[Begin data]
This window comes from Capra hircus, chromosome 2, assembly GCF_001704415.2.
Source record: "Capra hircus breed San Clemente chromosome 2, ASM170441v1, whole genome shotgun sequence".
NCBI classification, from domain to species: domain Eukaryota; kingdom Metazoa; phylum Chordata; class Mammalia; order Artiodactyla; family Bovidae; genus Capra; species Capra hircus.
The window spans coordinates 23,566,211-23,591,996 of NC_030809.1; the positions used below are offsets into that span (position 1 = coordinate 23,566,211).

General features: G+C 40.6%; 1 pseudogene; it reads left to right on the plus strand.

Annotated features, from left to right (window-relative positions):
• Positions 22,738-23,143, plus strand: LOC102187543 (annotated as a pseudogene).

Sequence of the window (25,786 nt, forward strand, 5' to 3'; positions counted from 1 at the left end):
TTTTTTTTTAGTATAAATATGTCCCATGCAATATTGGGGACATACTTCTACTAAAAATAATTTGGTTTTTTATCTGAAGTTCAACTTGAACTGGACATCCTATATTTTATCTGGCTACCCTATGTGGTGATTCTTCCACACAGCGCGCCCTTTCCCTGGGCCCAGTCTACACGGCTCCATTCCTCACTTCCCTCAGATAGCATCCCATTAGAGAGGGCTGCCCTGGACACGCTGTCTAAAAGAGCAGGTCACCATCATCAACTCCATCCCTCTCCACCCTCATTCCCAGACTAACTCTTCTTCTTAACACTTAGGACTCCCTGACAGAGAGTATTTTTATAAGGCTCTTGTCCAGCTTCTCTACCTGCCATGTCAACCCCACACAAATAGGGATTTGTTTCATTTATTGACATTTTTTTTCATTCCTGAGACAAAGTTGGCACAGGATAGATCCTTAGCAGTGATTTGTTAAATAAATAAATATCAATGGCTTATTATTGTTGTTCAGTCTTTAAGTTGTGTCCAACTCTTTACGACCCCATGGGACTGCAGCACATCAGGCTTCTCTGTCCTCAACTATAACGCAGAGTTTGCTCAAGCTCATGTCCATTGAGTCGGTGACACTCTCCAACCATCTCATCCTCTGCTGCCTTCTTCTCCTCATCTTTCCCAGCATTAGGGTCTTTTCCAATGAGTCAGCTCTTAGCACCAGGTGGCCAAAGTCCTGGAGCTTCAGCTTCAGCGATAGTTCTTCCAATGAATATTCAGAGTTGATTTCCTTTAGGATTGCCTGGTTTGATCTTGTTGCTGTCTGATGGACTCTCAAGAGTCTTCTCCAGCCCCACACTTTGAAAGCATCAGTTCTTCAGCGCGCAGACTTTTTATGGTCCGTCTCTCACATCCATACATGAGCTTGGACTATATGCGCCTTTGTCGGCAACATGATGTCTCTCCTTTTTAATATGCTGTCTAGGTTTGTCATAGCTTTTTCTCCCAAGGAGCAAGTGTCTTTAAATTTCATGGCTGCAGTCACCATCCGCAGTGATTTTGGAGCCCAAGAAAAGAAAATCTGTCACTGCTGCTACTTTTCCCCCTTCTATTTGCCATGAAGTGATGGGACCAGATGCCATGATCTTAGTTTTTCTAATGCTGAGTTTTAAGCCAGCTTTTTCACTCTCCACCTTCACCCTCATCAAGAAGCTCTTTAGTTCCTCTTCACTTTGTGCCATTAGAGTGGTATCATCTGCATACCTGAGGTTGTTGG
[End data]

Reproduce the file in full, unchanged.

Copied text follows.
This window comes from Capra hircus, chromosome 2, assembly GCF_001704415.2.
Source record: "Capra hircus breed San Clemente chromosome 2, ASM170441v1, whole genome shotgun sequence".
NCBI classification, from domain to species: domain Eukaryota; kingdom Metazoa; phylum Chordata; class Mammalia; order Artiodactyla; family Bovidae; genus Capra; species Capra hircus.
The window spans coordinates 23,566,211-23,591,996 of NC_030809.1; the positions used below are offsets into that span (position 1 = coordinate 23,566,211).

General features: G+C 40.6%; 1 pseudogene; it reads left to right on the plus strand.

Annotated features, from left to right (window-relative positions):
• Positions 22,738-23,143, plus strand: LOC102187543 (annotated as a pseudogene).

Sequence of the window (25,786 nt, forward strand, 5' to 3'; positions counted from 1 at the left end):
TTTTTTTTTAGTATAAATATGTCCCATGCAATATTGGGGACATACTTCTACTAAAAATAATTTGGTTTTTTATCTGAAGTTCAACTTGAACTGGACATCCTATATTTTATCTGGCTACCCTATGTGGTGATTCTTCCACACAGCGCGCCCTTTCCCTGGGCCCAGTCTACACGGCTCCATTCCTCACTTCCCTCAGATAGCATCCCATTAGAGAGGGCTGCCCTGGACACGCTGTCTAAAAGAGCAGGTCACCATCATCAACTCCATCCCTCTCCACCCTCATTCCCAGACTAACTCTTCTTCTTAACACTTAGGACTCCCTGACAGAGAGTATTTTTATAAGGCTCTTGTCCAGCTTCTCTACCTGCCATGTCAACCCCACACAAATAGGGATTTGTTTCATTTATTGACATTTTTTTTCATTCCTGAGACAAAGTTGGCACAGGATAGATCCTTAGCAGTGATTTGTTAAATAAATAAATATCAATGGCTTATTATTGTTGTTCAGTCTTTAAGTTGTGTCCAACTCTTTACGACCCCATGGGACTGCAGCACATCAGGCTTCTCTGTCCTCAACTATAACGCAGAGTTTGCTCAAGCTCATGTCCATTGAGTCGGTGACACTCTCCAACCATCTCATCCTCTGCTGCCTTCTTCTCCTCATCTTTCCCAGCATTAGGGTCTTTTCCAATGAGTCAGCTCTTAGCACCAGGTGGCCAAAGTCCTGGAGCTTCAGCTTCAGCGATAGTTCTTCCAATGAATATTCAGAGTTGATTTCCTTTAGGATTGCCTGGTTTGATCTTGTTGCTGTCTGATGGACTCTCAAGAGTCTTCTCCAGCCCCACACTTTGAAAGCATCAGTTCTTCAGCGCGCAGACTTTTTATGGTCCGTCTCTCACATCCATACATGAGCTTGGACTATATGCGCCTTTGTCGGCAACATGATGTCTCTCCTTTTTAATATGCTGTCTAGGTTTGTCATAGCTTTTTCTCCCAAGGAGCAAGTGTCTTTAAATTTCATGGCTGCAGTCACCATCCGCAGTGATTTTGGAGCCCAAGAAAAGAAAATCTGTCACTGCTGCTACTTTTCCCCCTTCTATTTGCCATGAAGTGATGGGACCAGATGCCATGATCTTAGTTTTTCTAATGCTGAGTTTTAAGCCAGCTTTTTCACTCTCCACCTTCACCCTCATCAAGAAGCTCTTTAGTTCCTCTTCACTTTGTGCCATTAGAGTGGTATCATCTGCATACCTGAGGTTGTTGG